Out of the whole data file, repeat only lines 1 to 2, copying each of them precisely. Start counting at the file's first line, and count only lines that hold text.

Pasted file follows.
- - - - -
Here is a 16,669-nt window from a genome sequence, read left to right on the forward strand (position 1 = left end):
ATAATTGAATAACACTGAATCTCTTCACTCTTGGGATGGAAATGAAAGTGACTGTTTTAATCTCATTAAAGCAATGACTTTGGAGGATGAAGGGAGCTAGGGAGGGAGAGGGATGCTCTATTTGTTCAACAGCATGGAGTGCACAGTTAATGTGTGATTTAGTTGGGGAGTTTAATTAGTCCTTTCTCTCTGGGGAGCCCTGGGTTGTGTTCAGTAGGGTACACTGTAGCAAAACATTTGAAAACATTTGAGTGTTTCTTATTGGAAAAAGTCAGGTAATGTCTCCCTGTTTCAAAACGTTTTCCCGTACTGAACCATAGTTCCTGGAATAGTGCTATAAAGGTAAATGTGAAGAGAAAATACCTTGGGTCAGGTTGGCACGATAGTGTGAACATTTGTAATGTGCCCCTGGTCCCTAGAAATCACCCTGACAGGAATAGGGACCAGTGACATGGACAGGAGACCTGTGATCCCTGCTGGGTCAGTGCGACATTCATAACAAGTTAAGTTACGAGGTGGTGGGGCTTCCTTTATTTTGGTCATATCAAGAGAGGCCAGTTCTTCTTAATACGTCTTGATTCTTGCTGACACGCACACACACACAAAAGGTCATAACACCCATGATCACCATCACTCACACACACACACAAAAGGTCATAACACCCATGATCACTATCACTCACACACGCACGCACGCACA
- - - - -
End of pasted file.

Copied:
Here is a 16,669-nt window from a genome sequence, read left to right on the forward strand (position 1 = left end):
ATAATTGAATAACACTGAATCTCTTCACTCTTGGGATGGAAATGAAAGTGACTGTTTTAATCTCATTAAAGCAATGACTTTGGAGGATGAAGGGAGCTAGGGAGGGAGAGGGATGCTCTATTTGTTCAACAGCATGGAGTGCACAGTTAATGTGTGATTTAGTTGGGGAGTTTAATTAGTCCTTTCTCTCTGGGGAGCCCTGGGTTGTGTTCAGTAGGGTACACTGTAGCAAAACATTTGAAAACATTTGAGTGTTTCTTATTGGAAAAAGTCAGGTAATGTCTCCCTGTTTCAAAACGTTTTCCCGTACTGAACCATAGTTCCTGGAATAGTGCTATAAAGGTAAATGTGAAGAGAAAATACCTTGGGTCAGGTTGGCACGATAGTGTGAACATTTGTAATGTGCCCCTGGTCCCTAGAAATCACCCTGACAGGAATAGGGACCAGTGACATGGACAGGAGACCTGTGATCCCTGCTGGGTCAGTGCGACATTCATAACAAGTTAAGTTACGAGGTGGTGGGGCTTCCTTTATTTTGGTCATATCAAGAGAGGCCAGTTCTTCTTAATACGTCTTGATTCTTGCTGACACGCACACACACACAAAAGGTCATAACACCCATGATCACCATCACTCACACACACACACAAAAGGTCATAACACCCATGATCACTATCACTCACACACGCACGCACGCACA